Here you will find news, views, events and information relating to real-estate in Spain.

Mortgage Approvals Up But The Game Has Changed

The Spanish mortgage market is changing

The Spanish mortgage market is changing

The mortgage market in Spain is continuing to pick up speed. We are still a long way from the volume of new mortgages that we saw during the property bubble, but recently we have seen double-digit growth in lending month after month.

In Malaga over the first three quarters of the year there have been over 10,000 new loans signed, an increase of 14% over the same period in 2015. In Andalucia there were 4,788 new home mortgages in September. This is a 24.6% increase over August 2016, and an increase of 5.4% when compared to September 2015.

The market has changed this year with the Euribor no longer being the sole guide around which the market revolves. If you are looking for a mortgage you need to be aware of that and to shop around and compare offers. Competition amongst lenders is strong at the moment and this could work in your favour.

Fixed and Mixed Overtake Variable

Fixed and mixed mortgage rates are now dominating the market once ruled by the variable rate. 30% of mortgages signed in September were on a fixed rate which is a quota never reached before. This is fed partly by the negative Euribor and the tightening of regulations surrounding the “floor” clauses. Using a fixed rate guarantees some level of profitability for the lender during the early life of the loan.

The main appeal of a fixed rate loan is stability, knowing that your payment will remain the same despite fluctuations in interest rates. And because interest rates are now at historical lows, banks are offering the loans at fixed rates lower than we have seen before in Spain. Loans up to 15 year terms are being offered with rates under 2%. For loans of 20 years of more you can find rates of between 2% and 2.5%. These are seemingly attractive to buyers who are aware that the historical average of the Euribor is 2.38%.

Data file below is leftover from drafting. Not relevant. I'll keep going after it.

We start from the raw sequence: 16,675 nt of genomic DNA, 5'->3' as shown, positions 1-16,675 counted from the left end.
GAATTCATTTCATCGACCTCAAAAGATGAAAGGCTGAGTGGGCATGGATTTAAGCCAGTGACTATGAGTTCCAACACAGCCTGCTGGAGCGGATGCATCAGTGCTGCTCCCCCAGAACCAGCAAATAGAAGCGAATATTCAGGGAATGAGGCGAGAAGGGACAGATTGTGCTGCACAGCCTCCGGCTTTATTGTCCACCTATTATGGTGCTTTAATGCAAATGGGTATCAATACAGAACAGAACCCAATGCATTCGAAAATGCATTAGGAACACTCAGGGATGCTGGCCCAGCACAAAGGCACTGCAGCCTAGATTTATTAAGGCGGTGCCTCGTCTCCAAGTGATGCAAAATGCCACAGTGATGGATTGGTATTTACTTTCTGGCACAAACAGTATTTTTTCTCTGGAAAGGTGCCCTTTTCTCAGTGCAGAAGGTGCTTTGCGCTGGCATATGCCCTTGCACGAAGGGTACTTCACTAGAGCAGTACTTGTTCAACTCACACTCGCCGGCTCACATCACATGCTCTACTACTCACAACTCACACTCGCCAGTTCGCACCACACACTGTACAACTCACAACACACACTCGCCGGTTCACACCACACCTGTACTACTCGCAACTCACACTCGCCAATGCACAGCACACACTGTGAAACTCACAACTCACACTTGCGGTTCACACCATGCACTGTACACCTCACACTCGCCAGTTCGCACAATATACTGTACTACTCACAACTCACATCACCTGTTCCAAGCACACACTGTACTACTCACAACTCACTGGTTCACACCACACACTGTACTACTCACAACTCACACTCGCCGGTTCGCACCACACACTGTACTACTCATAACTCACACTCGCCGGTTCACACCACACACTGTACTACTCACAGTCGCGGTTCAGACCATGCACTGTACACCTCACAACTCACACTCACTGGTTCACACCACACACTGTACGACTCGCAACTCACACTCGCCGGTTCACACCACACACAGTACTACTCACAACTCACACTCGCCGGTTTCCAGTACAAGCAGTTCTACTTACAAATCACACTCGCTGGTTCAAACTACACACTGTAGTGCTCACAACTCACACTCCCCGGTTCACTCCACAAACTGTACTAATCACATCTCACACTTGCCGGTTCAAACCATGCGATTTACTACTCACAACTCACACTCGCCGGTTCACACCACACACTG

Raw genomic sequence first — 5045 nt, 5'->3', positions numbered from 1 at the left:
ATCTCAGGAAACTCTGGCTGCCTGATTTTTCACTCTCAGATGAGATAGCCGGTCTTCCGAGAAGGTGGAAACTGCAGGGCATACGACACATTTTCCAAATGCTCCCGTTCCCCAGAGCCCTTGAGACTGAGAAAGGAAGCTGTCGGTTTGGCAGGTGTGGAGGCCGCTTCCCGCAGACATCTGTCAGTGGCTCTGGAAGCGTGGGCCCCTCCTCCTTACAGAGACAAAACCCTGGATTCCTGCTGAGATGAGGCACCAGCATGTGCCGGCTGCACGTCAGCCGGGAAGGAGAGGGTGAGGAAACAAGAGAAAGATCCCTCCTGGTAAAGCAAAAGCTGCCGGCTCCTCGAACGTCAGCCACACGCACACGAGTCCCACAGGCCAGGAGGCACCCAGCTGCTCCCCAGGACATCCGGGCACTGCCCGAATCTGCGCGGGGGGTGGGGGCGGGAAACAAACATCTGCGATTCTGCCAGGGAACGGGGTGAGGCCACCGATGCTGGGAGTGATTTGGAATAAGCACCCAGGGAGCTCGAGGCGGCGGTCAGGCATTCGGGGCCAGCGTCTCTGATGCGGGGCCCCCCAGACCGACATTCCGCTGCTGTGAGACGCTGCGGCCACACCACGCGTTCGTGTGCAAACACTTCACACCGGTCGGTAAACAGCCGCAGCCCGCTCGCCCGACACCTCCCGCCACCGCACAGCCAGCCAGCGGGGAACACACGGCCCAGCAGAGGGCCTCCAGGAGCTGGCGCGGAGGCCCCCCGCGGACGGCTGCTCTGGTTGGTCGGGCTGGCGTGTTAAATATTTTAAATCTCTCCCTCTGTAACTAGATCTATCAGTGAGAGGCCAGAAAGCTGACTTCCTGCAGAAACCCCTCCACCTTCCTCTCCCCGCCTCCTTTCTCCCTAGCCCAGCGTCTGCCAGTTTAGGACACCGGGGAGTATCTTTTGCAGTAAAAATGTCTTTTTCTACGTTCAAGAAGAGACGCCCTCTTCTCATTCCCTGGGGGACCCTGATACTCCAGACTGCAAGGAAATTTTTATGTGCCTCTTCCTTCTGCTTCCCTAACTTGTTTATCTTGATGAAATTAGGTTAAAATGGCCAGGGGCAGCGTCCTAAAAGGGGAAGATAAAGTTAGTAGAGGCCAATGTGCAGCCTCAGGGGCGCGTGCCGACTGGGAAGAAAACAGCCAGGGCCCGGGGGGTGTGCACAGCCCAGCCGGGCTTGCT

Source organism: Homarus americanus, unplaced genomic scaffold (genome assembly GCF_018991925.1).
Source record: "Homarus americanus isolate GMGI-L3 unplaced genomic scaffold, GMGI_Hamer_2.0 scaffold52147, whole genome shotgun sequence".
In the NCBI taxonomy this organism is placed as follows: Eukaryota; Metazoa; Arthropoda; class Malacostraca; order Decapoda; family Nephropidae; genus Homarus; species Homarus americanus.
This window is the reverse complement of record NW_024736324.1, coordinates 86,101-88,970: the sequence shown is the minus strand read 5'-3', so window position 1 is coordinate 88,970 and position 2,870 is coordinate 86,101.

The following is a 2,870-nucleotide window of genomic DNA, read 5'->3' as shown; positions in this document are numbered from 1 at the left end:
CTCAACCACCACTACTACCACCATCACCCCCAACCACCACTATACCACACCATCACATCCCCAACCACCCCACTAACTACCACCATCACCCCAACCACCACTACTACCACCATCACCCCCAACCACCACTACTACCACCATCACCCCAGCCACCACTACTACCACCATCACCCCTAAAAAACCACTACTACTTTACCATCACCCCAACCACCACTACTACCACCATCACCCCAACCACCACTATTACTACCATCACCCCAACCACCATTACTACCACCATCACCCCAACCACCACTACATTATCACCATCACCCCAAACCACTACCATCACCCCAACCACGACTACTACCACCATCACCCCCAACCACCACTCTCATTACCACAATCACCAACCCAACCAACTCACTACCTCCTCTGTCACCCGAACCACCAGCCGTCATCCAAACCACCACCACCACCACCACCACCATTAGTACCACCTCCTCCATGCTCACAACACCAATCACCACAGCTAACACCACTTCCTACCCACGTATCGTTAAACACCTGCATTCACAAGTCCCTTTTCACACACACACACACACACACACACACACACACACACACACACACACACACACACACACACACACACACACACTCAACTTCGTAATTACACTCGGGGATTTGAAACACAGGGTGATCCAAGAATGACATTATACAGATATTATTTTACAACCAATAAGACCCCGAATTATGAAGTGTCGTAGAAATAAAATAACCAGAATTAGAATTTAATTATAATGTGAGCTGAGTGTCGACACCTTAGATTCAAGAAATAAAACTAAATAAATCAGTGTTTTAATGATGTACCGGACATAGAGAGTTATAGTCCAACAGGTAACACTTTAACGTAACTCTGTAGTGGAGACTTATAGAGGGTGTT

Variable rate mortgages are even starting to be sold with a fixed rate period at the beginning of the loan cycle to ensure some level of profit for the lender during the first few years against the possibility of loaning against a negative Euribor. The period is usually a year or two, although in some cases it can be up to 10 years. According to Bankimia, only 18% of mortgages currently available offer a variable rate from the outset.

Zero Replaces Floor

Since the courts determined that the floor clause was “abusive” they have disappeared from new mortgages. However, banks have introduced a new type of clause in variable rate loans: the Zero clause. This clause ensures that the bank will not have to pay interest to the borrower in the case of a negative Euribor rate.

Banks have also learned not to loan more than 80% of the property’s appraised value, and in many cases the percentage drops to 60% if the loan is for a second home. Additionally, the appraisal value of the house is compared with the purchase value and the lower of the two is commonly chosen as the determining value.

Small Print

The small print on your mortgage contract has and continues to grow. As interest rates are lower than ever there are all kinds of products and criteria linked to your mortgage: customer loyalty, payroll accounts with minimum deposits, life and home insurance policies, pension plans, credit cards… the list goes on. Commonly, the better the loan conditions agreed, the more linked products the bank requires.

For example, to take a mortgage with Liberbank Mortgage Selecta, with a starting fixed interest rate of 1.75% for the first 2 years, followed by a spread of 0.80% on the Euribor, you must also take out life insurance, home insurance, a pension plan and a credit card with a minimum expenditure of 3,000€ per year, as well as a payroll account with a minimum monthly deposit of 3,000€.

You will find there is plenty of property for sale and the market is definitely recovering but beware if you need a mortgage. If you are not prepared to take out some extra products along with your loan you may not be offered such preferable rates.

Shop around. Gather as many offers as you can and ensure you read all the small print. Are you able to take some extra products? It may put you in a better position to negotiate. If all you want is the mortgage you can still get some good offers. Try showing Bank A that Bank B will give you a better rate without life insurance and you may be able to persuade them to make the same offer. As always with a mortgage, read the small print and be sure you know what you are committing to before you sign.